Not only can free batteries be had, but the environment can be helped as well. This is especially useful for charities and non-profits, which can go through a lot of batteries through their course of operations.
There is some time and work involved, so although the batteries are free, an investment of time and sweat can easily give them value.
For some people, the amount of work and the time involved may not seem worth it. Those who feel this way should go ahead and purchase batteries as they have been doing. However, I would encourage people to purchase rechargeable batteries and a charger instead of the single use ones. Everyone should read through this short instructable, however. Money can be saved by eliminating the tossing out of good batteries or wasting time while attempting to use dead batteries in a device.
Everyone should recycle all household batteries instead of throwing them into the trash, where they will end up in landfill. Most batteries contain heavy metals and other materials that can be recycled. When thrown away, they can pose a risk to the environment and our health if allowed to break down and leak out into the ground.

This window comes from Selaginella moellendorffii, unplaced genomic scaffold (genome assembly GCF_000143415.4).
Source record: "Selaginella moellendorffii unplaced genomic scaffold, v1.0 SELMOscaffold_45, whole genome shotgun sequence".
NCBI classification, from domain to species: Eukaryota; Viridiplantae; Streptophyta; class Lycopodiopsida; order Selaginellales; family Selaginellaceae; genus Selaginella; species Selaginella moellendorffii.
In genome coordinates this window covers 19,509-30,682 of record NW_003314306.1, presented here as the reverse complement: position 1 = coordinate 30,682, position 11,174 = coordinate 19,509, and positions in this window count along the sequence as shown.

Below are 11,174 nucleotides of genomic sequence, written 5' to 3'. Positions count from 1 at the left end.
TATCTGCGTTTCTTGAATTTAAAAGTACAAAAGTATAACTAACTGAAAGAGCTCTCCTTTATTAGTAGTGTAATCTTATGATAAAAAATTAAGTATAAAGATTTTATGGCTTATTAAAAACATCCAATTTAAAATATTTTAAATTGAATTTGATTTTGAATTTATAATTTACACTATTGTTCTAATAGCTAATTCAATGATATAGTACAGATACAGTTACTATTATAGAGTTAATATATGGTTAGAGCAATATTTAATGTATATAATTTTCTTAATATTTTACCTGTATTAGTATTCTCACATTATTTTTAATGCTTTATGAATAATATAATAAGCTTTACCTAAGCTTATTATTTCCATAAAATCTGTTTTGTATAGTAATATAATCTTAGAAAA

Step 1: Purchase a Battery Tester
This type of battery tester is good for checking small household batteries, like AA, AAA, C, D, 9V, button, etc. Household batteries that are called heavy duty, alkaline and so forth are good for this test, but lead-acid batteries should not be tested this way.
Alternatively, if you own a multi-meter, you can use it to test most household batteries as well, but the battery tester makes it much faster and easier.